"Moses spoke to G‑d saying: 'Let the G‑d of all living souls appoint a man over the community. Let him come and go before them, and let him bring them out and lead them, that G‑d's community not be like a flock that has no shepherd.' And G‑d said to Moses, 'Take Joshua, the son of Nun, a man who has the spirit [of G‑d] in him, and place your hands upon him. And place him before Elazar the Cohen and before the community, and command him before them. Invest him with some of your splendor, in order that the entire congregation of Israel will heed him.'" (Num. 27:15-20)

Parashat Pinchas is sometimes called the parasha of Chassidut. It describes the essence of the Rebbe/Teacher, Chassid/Disciple relationship, the core around which Chassidut revolves. He discovered that Moses was…able to relate not only to the nation as a whole, but to each individual as well…

The Midrash (Shemot Rabbah 2:2), recounts how Moses was tested by G‑d to determine whether or not he had the qualities necessary to lead the Jewish Nation. He discovered that Moses was compassionate and merciful and would be able to relate not only to the nation as a whole, but to each individual as well.

"G‑d examines (tests) the Tzadik." (Psalms 11:5) How was Moses tested? While he was employed by his father-in-law, Jethro, as a shepherd in the desert of Midian, a small lamb was found missing from the flock. Moses set out to find her. He even found the little lamb resting in a shady oasis, slaking her thirst. "I didn't know that you were thirsty! Is that why you ran away? You must be so tired," exclaimed Moses. Moses picked up the lamb and carried her on his shoulders back to the flock. Said G‑d, "Moses, your compassion extends to every last animal in the flock. You shall also care for my flock, the children of Israel!"

This is the essential quality of a leader of the Jewish people. His concern is not only for the general welfare of the nation, but includes the personal needs of each and every Jew. He knows that each Jew alone is an entire world. He understands that the general good of the people is actually the personal welfare of each individual.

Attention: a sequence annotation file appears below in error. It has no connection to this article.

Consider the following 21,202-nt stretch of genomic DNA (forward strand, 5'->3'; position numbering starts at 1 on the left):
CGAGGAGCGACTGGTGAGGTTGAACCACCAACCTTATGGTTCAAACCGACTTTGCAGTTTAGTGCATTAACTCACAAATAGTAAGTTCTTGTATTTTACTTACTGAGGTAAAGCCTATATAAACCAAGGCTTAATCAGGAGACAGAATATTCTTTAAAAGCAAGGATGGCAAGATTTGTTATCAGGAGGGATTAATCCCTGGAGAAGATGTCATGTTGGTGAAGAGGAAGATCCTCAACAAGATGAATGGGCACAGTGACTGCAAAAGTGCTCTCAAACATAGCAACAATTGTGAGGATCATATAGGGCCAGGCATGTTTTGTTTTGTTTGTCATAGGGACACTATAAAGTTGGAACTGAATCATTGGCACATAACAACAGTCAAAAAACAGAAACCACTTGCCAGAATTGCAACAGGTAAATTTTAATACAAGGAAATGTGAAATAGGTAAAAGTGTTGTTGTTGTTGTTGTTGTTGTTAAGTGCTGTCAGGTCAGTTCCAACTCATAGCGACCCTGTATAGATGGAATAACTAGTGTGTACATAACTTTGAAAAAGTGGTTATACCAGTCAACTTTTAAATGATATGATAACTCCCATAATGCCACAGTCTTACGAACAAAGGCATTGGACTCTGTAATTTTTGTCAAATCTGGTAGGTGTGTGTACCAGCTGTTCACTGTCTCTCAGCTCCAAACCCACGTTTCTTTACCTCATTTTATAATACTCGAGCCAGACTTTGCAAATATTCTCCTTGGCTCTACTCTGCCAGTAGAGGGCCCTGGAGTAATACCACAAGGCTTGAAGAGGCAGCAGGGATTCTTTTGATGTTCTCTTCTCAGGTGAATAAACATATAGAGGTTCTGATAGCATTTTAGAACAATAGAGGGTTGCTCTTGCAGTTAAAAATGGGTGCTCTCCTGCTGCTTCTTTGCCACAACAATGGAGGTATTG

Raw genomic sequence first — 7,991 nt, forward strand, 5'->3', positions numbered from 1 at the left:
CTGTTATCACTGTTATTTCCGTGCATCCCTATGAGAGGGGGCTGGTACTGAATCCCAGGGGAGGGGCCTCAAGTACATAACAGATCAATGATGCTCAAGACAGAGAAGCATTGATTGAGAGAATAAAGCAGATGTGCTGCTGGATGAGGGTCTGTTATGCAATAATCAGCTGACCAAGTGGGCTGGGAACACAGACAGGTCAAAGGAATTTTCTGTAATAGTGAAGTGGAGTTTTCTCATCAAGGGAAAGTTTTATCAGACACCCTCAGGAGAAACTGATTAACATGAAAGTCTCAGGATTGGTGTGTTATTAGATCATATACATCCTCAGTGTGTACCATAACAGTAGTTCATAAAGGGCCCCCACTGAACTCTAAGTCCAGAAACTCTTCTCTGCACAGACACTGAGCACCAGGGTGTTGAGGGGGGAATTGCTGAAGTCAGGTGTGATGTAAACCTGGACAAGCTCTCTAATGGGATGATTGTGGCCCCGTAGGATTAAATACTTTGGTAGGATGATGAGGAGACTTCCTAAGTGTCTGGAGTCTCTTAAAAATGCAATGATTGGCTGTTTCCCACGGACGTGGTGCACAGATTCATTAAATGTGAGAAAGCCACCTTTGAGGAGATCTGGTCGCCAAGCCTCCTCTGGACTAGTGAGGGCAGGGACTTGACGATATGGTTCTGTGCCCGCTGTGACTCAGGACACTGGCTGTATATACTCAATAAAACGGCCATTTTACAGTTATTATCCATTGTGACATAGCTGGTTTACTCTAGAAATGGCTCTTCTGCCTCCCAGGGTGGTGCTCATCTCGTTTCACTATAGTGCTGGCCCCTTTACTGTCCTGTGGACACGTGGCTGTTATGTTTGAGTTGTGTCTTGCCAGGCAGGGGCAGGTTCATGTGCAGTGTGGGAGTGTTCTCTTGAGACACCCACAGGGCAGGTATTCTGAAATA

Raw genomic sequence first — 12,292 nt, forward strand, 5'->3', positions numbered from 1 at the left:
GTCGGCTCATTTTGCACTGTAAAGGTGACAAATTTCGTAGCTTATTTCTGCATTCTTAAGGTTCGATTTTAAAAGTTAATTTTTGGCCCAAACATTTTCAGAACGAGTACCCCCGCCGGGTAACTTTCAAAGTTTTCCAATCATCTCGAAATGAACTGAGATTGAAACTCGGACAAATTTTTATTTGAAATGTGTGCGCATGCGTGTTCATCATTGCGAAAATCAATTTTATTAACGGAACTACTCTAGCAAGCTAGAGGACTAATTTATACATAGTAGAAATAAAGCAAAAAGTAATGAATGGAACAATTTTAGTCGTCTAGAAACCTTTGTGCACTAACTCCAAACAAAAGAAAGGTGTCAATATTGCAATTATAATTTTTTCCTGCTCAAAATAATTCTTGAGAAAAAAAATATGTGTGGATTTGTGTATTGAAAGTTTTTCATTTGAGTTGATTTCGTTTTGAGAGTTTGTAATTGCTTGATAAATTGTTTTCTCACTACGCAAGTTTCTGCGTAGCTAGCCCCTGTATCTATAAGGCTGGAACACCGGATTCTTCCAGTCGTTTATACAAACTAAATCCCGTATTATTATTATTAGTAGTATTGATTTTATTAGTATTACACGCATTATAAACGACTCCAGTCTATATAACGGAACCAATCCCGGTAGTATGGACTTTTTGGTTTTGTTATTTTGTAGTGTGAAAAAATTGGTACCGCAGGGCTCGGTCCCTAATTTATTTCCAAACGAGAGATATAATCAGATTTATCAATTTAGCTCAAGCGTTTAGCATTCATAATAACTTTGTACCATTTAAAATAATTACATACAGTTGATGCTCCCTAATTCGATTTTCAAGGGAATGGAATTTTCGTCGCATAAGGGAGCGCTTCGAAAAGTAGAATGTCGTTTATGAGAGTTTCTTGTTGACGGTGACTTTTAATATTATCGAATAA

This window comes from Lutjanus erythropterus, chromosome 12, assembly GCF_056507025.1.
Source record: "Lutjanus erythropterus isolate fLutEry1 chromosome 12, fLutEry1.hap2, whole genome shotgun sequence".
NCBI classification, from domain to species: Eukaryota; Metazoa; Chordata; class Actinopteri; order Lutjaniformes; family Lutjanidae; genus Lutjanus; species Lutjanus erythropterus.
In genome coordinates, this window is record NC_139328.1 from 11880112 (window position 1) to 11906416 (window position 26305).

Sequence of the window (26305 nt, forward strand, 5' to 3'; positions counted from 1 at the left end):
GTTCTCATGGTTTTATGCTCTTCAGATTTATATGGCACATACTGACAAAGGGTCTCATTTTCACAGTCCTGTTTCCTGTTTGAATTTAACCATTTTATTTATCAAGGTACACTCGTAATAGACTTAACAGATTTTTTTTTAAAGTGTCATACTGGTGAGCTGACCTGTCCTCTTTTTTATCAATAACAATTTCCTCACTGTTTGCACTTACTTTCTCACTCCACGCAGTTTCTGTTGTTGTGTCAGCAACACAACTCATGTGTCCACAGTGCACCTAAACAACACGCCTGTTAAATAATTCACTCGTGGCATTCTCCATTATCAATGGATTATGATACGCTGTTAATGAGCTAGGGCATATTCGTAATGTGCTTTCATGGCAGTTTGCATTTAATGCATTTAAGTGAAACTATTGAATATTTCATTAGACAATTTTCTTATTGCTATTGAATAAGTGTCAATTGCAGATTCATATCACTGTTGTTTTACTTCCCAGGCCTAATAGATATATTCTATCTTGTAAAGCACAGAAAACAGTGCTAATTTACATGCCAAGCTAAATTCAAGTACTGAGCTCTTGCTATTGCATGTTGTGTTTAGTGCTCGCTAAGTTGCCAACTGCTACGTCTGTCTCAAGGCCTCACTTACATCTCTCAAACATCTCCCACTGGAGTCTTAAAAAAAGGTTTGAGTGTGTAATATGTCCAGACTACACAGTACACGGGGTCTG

This idea is beautifully expressed by Rashi on the verse: "Moses spoke to G‑d saying: Let the G‑d of all living souls appoint a man over the community." (Num. 27:15-16) Rashi comments, "Why is '…G‑d of all living souls' said? Moses said to G‑d, 'Master of the World, You know the nature of every individual in the nation, and no two are similar to each other. Appoint over them a leader who will be able to bear the responsibility for each and every one according to his particular nature. It is not enough that the leader be able to lead the entire nation, he must be able to care for each individual according to his needs. This is a Jewish leader. The commonplace ordinary conversation of a tzadik is as profound as the entire Torah

What is a chasid/disciple? It is not enough that his rebbe is concerned for him personally, for his spiritual and physical well being. The Chasid/Disciple must be willing to accept upon himself the influence and guidance of the Tzadik.

The Torah enjoins us to cleave and attach ourselves to G‑d. (Deut. 10:20, 13:5) Yet the Sages ask, how is that possible? Is not G‑d a devouring fire; and one who cleaves to Him will be consumed? (Deut. 9:3)

Therefore, in order to cleave to G‑d, one must cleave to the tzadikim and Torah scholars of the generation. Their depth of knowledge of the Torah and of the ways of G‑d represent the will of G‑d. By attaching oneself to them, one becomes bound in rapture to G‑d.